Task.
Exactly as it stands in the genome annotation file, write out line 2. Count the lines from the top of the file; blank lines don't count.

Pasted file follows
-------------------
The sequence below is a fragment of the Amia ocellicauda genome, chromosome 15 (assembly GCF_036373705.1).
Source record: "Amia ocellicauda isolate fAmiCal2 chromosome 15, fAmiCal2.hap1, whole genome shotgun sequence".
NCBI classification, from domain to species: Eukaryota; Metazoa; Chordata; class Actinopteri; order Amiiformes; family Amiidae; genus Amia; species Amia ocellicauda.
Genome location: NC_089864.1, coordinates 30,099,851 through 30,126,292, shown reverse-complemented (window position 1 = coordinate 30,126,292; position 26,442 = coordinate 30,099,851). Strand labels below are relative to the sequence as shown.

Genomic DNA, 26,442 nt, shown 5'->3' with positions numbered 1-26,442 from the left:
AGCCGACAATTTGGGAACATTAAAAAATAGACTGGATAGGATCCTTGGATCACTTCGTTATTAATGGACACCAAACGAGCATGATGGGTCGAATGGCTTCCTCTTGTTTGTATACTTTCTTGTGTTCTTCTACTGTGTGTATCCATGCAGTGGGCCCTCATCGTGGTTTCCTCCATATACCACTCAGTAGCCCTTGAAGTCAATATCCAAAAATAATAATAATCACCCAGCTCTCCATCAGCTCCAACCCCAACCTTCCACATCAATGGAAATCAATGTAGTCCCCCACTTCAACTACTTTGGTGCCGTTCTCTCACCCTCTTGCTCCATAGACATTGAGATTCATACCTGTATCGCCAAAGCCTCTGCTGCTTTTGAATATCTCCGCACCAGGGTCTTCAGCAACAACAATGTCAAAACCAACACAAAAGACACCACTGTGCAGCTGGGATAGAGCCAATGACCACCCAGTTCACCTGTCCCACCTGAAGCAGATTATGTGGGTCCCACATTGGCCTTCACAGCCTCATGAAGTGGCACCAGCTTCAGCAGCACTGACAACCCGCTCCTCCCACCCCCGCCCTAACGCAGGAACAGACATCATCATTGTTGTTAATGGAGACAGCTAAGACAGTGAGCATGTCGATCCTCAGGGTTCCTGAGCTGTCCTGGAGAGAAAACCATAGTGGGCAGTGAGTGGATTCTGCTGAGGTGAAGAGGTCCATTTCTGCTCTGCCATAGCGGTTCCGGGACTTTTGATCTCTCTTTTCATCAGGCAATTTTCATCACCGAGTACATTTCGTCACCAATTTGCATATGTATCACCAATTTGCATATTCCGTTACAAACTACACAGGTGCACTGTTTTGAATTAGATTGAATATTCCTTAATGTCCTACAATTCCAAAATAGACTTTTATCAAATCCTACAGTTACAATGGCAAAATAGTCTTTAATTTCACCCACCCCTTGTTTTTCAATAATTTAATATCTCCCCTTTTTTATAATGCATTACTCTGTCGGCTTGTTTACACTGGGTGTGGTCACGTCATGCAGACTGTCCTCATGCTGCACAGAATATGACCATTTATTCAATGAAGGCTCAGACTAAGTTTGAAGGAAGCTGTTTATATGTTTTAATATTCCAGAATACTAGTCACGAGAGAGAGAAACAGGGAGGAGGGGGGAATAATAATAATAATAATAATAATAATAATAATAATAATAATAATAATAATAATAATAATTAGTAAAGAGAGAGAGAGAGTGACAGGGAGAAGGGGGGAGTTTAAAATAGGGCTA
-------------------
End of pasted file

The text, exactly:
Source record: "Amia ocellicauda isolate fAmiCal2 chromosome 15, fAmiCal2.hap1, whole genome shotgun sequence".